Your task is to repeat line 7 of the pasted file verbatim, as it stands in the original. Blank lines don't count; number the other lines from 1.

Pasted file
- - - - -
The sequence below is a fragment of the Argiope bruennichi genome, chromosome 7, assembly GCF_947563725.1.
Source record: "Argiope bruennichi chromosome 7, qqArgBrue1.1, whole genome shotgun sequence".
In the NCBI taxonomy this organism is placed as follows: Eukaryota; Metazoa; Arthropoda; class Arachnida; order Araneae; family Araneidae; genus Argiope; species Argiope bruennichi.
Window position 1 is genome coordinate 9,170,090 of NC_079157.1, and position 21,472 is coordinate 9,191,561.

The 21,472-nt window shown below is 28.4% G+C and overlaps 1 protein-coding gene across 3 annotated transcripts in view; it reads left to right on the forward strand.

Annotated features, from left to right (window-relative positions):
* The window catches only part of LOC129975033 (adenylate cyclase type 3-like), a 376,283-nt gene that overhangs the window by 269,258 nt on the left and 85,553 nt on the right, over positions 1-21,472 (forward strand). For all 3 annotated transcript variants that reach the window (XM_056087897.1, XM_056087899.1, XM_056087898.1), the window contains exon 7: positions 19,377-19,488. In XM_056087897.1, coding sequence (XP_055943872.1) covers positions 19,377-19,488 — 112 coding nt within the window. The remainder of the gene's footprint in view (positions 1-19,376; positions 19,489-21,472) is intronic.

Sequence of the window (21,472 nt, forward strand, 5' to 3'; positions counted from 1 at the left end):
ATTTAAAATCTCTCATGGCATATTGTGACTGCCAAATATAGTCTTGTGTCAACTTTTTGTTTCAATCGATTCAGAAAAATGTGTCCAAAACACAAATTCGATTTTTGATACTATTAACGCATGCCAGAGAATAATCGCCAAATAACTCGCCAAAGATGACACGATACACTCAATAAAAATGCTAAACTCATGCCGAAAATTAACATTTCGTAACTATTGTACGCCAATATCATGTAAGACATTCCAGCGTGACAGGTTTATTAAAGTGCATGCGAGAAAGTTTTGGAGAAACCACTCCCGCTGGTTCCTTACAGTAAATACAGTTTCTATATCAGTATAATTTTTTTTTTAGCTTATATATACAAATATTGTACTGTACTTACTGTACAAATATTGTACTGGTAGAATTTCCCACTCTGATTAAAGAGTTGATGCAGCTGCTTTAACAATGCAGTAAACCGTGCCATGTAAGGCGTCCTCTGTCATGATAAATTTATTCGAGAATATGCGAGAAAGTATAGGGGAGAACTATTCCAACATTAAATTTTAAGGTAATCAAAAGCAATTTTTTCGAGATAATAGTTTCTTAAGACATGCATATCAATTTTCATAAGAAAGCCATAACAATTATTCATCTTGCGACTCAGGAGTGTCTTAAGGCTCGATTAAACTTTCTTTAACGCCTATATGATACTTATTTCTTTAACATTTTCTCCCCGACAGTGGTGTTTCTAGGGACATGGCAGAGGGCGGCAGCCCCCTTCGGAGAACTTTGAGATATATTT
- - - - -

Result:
* The window catches only part of LOC129975033 (adenylate cyclase type 3-like), a 376,283-nt gene that overhangs the window by 269,258 nt on the left and 85,553 nt on the right, over positions 1-21,472 (forward strand). For all 3 annotated transcript variants that reach the window (XM_056087897.1, XM_056087899.1, XM_056087898.1), the window contains exon 7: positions 19,377-19,488. In XM_056087897.1, coding sequence (XP_055943872.1) covers positions 19,377-19,488 — 112 coding nt within the window. The remainder of the gene's footprint in view (positions 1-19,376; positions 19,489-21,472) is intronic.